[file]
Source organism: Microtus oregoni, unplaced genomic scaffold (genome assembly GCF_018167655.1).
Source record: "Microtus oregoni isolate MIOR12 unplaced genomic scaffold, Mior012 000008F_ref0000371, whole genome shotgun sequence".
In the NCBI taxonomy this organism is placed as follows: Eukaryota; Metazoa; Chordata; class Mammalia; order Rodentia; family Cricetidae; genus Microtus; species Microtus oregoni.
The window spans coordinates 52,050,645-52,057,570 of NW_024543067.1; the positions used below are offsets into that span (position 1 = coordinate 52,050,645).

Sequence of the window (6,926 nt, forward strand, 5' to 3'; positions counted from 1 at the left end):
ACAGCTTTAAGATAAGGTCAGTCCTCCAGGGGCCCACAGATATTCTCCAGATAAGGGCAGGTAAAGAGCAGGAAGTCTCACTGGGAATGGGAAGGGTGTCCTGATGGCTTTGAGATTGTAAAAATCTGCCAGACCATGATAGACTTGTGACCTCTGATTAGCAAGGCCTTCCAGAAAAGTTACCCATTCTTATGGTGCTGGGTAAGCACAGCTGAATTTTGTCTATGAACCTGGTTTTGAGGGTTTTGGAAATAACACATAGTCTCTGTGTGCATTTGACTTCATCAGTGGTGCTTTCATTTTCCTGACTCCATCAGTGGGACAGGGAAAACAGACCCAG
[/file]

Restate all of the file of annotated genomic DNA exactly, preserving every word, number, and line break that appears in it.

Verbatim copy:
Source organism: Microtus oregoni, unplaced genomic scaffold (genome assembly GCF_018167655.1).
Source record: "Microtus oregoni isolate MIOR12 unplaced genomic scaffold, Mior012 000008F_ref0000371, whole genome shotgun sequence".
In the NCBI taxonomy this organism is placed as follows: Eukaryota; Metazoa; Chordata; class Mammalia; order Rodentia; family Cricetidae; genus Microtus; species Microtus oregoni.
The window spans coordinates 52,050,645-52,057,570 of NW_024543067.1; the positions used below are offsets into that span (position 1 = coordinate 52,050,645).

Sequence of the window (6,926 nt, forward strand, 5' to 3'; positions counted from 1 at the left end):
ACAGCTTTAAGATAAGGTCAGTCCTCCAGGGGCCCACAGATATTCTCCAGATAAGGGCAGGTAAAGAGCAGGAAGTCTCACTGGGAATGGGAAGGGTGTCCTGATGGCTTTGAGATTGTAAAAATCTGCCAGACCATGATAGACTTGTGACCTCTGATTAGCAAGGCCTTCCAGAAAAGTTACCCATTCTTATGGTGCTGGGTAAGCACAGCTGAATTTTGTCTATGAACCTGGTTTTGAGGGTTTTGGAAATAACACATAGTCTCTGTGTGCATTTGACTTCATCAGTGGTGCTTTCATTTTCCTGACTCCATCAGTGGGACAGGGAAAACAGACCCAG